In a working paper available via SSRN, Bernard Harcourt, a professor of law at Columbia, presents three essays on criminal justice, including a provocative piece comparing the sentencing of Daryl Hamm to death in Alabama to the “show trial” grand jury hearings of Darren Wilson, the police officer responsible for shooting Michael Brown. Harcourt argues that these “verdicts” are illusionary; they fail to get to the truth and instead use the legal process to mask raw political decisions. Even the venerable New York Times was duped, declaring the Grand Jury decision to not deliver a bill of an indictment a “verdict” when, in fact, no trial had taken place, no witnesses were called through the adversarial process, and no neutral trier of fact was present. Yet today many Americans believe that Wilson was “acquitted” of any wrongdoing because the legal process, as orchestrated by a politically driven prosecution team, says so.
David Bentley Hart once provocatively declared that all human law is a fiction, and he’s right. Even the laws that we have, the ones we can look up on Lexis and Westlaw, are little more than an expression of particular ideological interests with only scant interest in aligning with any higher notion of justice, natural or divine. Even if one wishes to ground law in something a bit less “exalted,” such as history or tradition, consider for instance how rickety the “Anglo-American legal tradition” has become. Michigan, for example, has an ever-growing list of so-called strict liability offenses whereby no intent is required, which flies in the face of an aspect of Anglo-American criminal law that has been present since at least the days of Judge Blackstone. Scant attention is paid to this, as this reality both benefits prosecutors and only impacts the “criminal elements” of society.
Tell a layman this and should gasp. And the only reason lawyers would go unfazed is because most don’t care. As noted, prosecutors adore strict liability offenses; it makes their job easier. Defense attorneys, at a certain level, may not be a big fan of them, though the more strict liability offenses there are, the greater chance someone will be ensnared by one and need legal assistance. (Never mind, of course, that assistance comes with one hand tied behind its back.) The public at large, constantly made fearful of crime around every corner, don’t have a powerful incentive to seek reform to the criminal code to ensure that strict liability offenses are minimized, or disposed of altogether. Many states, in order to rectify this problem, have passed statutes imputing general intent on all crimes, though Michigan is not one of them. Sure, the Michigan Supreme Court has said that strict liability offenses are “generally disfavored,” but that has not stopped the legislature from passing more or the courts from enforcing them.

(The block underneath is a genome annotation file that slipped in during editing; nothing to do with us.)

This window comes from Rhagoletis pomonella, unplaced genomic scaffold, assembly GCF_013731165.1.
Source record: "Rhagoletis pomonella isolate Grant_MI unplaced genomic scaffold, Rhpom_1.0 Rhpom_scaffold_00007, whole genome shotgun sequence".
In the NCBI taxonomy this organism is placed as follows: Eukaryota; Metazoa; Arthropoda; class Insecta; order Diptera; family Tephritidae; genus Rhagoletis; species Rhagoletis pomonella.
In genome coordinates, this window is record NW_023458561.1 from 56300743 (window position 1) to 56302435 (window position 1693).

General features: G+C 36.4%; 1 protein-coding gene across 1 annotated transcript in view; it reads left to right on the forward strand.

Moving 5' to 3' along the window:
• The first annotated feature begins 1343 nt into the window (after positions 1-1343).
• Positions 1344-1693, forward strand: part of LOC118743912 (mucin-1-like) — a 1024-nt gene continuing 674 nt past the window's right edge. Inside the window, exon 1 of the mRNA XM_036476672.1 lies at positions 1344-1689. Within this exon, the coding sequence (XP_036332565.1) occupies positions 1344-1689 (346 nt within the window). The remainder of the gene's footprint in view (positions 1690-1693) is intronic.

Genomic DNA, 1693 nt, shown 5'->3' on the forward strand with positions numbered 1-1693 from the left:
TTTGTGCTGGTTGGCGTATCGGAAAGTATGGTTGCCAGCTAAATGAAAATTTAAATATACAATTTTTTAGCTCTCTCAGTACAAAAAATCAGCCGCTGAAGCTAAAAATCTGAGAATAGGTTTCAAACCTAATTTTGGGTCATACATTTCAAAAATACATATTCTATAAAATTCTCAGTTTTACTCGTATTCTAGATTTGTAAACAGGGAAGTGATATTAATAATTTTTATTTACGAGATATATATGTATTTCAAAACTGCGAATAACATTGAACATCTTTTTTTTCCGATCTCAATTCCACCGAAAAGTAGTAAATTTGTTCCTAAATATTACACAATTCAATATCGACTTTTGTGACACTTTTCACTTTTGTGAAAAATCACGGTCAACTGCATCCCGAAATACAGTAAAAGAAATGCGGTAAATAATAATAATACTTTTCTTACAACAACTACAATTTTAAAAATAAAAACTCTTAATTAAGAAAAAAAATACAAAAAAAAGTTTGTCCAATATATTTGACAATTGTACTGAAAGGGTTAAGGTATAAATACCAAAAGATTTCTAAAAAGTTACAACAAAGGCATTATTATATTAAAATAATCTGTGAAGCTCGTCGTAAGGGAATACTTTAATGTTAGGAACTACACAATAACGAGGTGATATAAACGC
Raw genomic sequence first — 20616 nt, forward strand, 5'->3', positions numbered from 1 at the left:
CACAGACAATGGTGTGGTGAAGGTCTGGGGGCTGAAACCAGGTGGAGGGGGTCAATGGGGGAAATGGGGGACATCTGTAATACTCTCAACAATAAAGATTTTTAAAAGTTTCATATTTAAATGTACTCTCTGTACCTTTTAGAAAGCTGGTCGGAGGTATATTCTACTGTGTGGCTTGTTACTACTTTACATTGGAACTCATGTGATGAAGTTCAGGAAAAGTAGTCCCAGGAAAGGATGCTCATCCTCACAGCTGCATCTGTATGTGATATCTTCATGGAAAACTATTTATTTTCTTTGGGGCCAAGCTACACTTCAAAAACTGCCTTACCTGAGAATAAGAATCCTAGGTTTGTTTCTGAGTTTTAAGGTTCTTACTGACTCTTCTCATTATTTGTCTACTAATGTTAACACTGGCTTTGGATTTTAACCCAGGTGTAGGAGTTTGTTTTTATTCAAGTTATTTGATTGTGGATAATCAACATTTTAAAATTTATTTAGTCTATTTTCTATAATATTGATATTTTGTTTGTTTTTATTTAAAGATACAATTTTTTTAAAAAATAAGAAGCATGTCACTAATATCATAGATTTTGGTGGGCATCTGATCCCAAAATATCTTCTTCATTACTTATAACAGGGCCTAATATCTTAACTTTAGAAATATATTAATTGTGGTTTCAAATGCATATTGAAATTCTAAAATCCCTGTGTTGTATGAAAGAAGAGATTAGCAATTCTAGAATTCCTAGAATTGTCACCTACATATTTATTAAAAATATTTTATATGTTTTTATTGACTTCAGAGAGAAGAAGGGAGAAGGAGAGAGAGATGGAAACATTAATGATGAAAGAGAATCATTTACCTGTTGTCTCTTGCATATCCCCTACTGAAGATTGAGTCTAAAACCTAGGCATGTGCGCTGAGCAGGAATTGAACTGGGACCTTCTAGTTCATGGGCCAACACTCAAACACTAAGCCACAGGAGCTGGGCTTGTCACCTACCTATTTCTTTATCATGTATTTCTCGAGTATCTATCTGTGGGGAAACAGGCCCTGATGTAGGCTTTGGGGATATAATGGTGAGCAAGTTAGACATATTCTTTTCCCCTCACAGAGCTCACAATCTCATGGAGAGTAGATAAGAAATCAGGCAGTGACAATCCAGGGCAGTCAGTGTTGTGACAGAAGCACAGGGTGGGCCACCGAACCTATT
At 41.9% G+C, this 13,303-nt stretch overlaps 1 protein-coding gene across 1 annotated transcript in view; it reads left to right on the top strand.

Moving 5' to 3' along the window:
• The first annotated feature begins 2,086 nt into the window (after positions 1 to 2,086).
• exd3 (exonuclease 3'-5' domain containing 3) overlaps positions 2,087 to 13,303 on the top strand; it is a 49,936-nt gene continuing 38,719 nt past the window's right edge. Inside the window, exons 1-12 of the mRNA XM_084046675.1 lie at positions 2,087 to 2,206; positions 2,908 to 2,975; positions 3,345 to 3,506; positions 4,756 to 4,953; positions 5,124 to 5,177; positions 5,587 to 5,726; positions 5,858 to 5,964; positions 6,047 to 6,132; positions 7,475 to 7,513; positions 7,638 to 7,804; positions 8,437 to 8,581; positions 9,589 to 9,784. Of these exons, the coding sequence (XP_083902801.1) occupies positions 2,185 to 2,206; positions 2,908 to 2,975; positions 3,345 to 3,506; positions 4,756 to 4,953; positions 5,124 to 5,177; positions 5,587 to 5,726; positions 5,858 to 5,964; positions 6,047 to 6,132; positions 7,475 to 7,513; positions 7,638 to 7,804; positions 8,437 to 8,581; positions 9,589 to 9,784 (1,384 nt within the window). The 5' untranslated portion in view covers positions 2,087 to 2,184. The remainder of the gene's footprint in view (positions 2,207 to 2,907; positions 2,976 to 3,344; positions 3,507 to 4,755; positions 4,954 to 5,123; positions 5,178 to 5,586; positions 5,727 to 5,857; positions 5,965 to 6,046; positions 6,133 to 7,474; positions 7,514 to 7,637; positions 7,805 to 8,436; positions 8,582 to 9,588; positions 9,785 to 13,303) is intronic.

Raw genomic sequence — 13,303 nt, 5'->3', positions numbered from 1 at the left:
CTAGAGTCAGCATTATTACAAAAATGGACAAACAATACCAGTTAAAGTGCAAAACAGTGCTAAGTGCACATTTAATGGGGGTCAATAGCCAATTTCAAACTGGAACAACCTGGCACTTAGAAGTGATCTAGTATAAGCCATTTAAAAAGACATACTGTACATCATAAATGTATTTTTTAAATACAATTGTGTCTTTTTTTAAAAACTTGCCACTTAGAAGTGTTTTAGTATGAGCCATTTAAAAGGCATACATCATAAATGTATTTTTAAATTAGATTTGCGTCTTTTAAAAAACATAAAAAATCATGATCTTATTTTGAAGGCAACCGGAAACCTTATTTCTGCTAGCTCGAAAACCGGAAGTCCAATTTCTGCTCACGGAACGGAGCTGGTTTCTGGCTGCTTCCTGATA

Returning to Harcourt, there is more going on in criminal law than just the use of procedure to mask politics broadly. There are specific political economic interests at stake. Municipalities depend on criminal sanctions to fill their coffers and meaningful reforms which would reduce dangerous behavior are rarely taken. For instance, consider criminal sanctions for driving while intoxicated. All automobiles could, in theory, be equipped with so-called blow-and-go equipment that would make a driver pass a sobriety reading before activating the car. Although some would find a way to evade these measures, the vast majority of those inclined to “risk it” and drive intoxicated would be prevented from getting on the roads. Similarly, measures restricting the late-night sale of alcohol and the operation time of bars would also substantially reduce the risk of drunk driving, and yet they are not taken. Why? Because drunk driving offenses bring in revenue, both to the local municipality, but the state, along with the legal profession as a whole. Moreover, restrictions on alcohol and alcohol sales are said to have adverse economic consequences for stores and bars; never mind that what they are peddling contributes to people making poor decisions with deadly consequences.
Could the system be otherwise? Certainly, but not likely. In other forums, Harcourt has called for greater civic engagement as a means to both exposing power structures and generating meaningful reforms in accordance with justice (albeit an ill-defined sort of justice). But those who are most likely to wind up on the wrong side of criminal law are those least likely to head to the polls, sign petitions, engage in protests, or use print and online media to make their positions known. It would be nice to hope that those in power or “those in the know” will, out of the goodness of their hearts, take steps to ameliorate the plight of under-represented persons who are routinely subject to the inequities of the criminal justice system, but hope is only meaningful when placed in its proper context, which is always theological. At the practical level, hope means very little; a willingness to act is crucial. But from whence does that willingness come? Who is answering that question?